PETER ALEXANDER: Ahead of the President's sit-down with congressional leaders this afternoon, Democrats and Republicans have largely urged the White House to intensify its fight.
[ON-SCREEN HEADLINE: President Briefs Congress on ISIS; Previews Strategy Ahead of Major Address]
SEN. BILL NELSON [D-FL]: The head of the ISIS snake is not in Iraq. The head is in Syria. And so if you want to kill the snake, you've got to go and cut off his head.
ALEXANDER: Other lawmakers want more details from the President.
SEN. TED CRUZ [R-TX]: It is incumbent on him to come to Congress and lay out his strategy so that we and the American people are clear on it.
ALEXANDER: Tomorrow's speech comes at a critical time in Obama's presidency, with his public approval numbers near record lows. But new polls show that Americans overwhelmingly view ISIS as a real threat to the U.S., and in what's really a big shift over a year ago when the U.S. considered air strikes against the Assad regime in Syria, Americans largely support air strikes now in both Iraq and Syria.
CBS This Morning
8:04 AM ET
NORAH O'DONNELL: President Obama meets with leaders of a divided Congress this afternoon. He'll make his case on how to deal with the terror group ISIS. Nancy Cordes is in Washington, where the President will address the nation tomorrow. Nancy, good morning.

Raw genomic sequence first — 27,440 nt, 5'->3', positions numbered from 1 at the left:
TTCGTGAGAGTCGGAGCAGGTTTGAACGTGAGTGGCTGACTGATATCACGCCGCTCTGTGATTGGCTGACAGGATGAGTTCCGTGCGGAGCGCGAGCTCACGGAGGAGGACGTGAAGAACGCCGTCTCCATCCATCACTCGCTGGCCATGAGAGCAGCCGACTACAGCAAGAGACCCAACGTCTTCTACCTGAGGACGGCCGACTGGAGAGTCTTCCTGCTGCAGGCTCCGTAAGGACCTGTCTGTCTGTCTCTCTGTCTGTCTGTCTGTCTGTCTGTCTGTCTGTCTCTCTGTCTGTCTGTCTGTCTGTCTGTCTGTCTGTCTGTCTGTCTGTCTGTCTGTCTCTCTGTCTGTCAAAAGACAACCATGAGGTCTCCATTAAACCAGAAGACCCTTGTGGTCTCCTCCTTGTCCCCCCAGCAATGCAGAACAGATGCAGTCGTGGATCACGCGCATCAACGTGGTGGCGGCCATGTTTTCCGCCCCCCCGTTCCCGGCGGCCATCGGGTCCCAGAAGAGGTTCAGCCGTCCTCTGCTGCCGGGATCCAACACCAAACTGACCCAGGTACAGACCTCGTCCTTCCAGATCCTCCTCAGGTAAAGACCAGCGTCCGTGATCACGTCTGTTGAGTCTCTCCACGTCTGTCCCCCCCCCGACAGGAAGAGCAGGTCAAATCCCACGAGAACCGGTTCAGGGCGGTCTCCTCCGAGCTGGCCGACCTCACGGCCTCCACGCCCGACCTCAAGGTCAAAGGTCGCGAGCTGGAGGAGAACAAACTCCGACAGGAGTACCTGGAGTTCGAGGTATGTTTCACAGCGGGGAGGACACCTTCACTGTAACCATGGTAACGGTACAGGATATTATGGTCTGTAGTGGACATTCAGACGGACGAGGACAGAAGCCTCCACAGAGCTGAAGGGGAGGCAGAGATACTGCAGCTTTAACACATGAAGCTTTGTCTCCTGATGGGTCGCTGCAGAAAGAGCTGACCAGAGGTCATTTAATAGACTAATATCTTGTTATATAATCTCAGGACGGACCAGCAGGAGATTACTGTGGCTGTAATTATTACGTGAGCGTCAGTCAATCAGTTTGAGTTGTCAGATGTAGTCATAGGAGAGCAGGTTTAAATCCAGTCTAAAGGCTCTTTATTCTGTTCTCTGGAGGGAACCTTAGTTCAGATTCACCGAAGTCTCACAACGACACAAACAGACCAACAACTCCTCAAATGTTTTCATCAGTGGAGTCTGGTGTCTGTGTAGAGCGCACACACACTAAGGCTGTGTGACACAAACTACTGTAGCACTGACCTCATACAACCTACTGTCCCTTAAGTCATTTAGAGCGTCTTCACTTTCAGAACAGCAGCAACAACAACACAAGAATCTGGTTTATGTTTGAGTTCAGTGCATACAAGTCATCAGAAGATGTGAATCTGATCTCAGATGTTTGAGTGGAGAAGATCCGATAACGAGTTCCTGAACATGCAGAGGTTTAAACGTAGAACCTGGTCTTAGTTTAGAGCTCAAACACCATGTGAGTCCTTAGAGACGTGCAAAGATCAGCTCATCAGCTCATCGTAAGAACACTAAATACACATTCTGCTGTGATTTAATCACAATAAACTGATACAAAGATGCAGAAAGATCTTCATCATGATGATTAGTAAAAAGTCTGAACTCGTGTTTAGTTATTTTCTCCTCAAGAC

[ON-SCREEN HEADLINE: Fighting ISIS; Obama Meets With Lawmakers to Outline Strategy]
NANCY CORDES: Good morning. And the President argues that he has the authority to strike ISIS in Syria without congressional approval. But he says he wants what he calls congressional buy-in. He wants Congress on board. And so today, the direct of national intelligence and the CIA director will be back here on Capitol Hill, meeting with key lawmakers behind closed doors.
Congressional leaders, as you mentioned, will be going to the White House to meet with the President. And tomorrow, the entire House of Representatives will be getting a briefing on ISIS. Republicans in particular are still skeptical that the White House now has a strategy for taking on ISIS. And that's what a lot of these meetings are about.
And the Secretary of Defense and the Secretary of State are going to be getting a lot of questions about that when they testify separately, on the Hill, about ISIS next week. Charlie.
CHARLIE ROSE: Nancy, thanks.